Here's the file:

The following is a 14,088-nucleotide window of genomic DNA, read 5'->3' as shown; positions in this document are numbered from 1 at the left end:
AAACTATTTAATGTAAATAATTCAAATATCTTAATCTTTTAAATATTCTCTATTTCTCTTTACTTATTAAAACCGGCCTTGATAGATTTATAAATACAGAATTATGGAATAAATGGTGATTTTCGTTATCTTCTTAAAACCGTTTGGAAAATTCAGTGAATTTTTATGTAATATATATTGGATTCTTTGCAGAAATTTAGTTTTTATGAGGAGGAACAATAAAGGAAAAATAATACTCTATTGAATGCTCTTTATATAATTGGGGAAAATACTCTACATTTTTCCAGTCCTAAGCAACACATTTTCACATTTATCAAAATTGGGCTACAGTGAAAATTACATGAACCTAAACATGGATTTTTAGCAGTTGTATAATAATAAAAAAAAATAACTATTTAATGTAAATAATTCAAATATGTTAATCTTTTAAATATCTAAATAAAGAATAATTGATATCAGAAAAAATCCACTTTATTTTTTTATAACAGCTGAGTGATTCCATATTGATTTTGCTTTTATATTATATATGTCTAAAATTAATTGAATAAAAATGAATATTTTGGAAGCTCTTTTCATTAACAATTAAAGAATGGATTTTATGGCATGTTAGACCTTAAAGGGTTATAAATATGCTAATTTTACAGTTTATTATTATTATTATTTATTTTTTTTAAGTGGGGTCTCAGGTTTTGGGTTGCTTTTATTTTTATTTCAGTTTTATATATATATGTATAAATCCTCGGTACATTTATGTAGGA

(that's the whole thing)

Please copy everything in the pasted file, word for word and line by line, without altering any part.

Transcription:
The following is a 14,088-nucleotide window of genomic DNA, read 5'->3' as shown; positions in this document are numbered from 1 at the left end:
AAACTATTTAATGTAAATAATTCAAATATCTTAATCTTTTAAATATTCTCTATTTCTCTTTACTTATTAAAACCGGCCTTGATAGATTTATAAATACAGAATTATGGAATAAATGGTGATTTTCGTTATCTTCTTAAAACCGTTTGGAAAATTCAGTGAATTTTTATGTAATATATATTGGATTCTTTGCAGAAATTTAGTTTTTATGAGGAGGAACAATAAAGGAAAAATAATACTCTATTGAATGCTCTTTATATAATTGGGGAAAATACTCTACATTTTTCCAGTCCTAAGCAACACATTTTCACATTTATCAAAATTGGGCTACAGTGAAAATTACATGAACCTAAACATGGATTTTTAGCAGTTGTATAATAATAAAAAAAAATAACTATTTAATGTAAATAATTCAAATATGTTAATCTTTTAAATATCTAAATAAAGAATAATTGATATCAGAAAAAATCCACTTTATTTTTTTATAACAGCTGAGTGATTCCATATTGATTTTGCTTTTATATTATATATGTCTAAAATTAATTGAATAAAAATGAATATTTTGGAAGCTCTTTTCATTAACAATTAAAGAATGGATTTTATGGCATGTTAGACCTTAAAGGGTTATAAATATGCTAATTTTACAGTTTATTATTATTATTATTTATTTTTTTTAAGTGGGGTCTCAGGTTTTGGGTTGCTTTTATTTTTATTTCAGTTTTATATATATATGTATAAATCCTCGGTACATTTATGTAGGA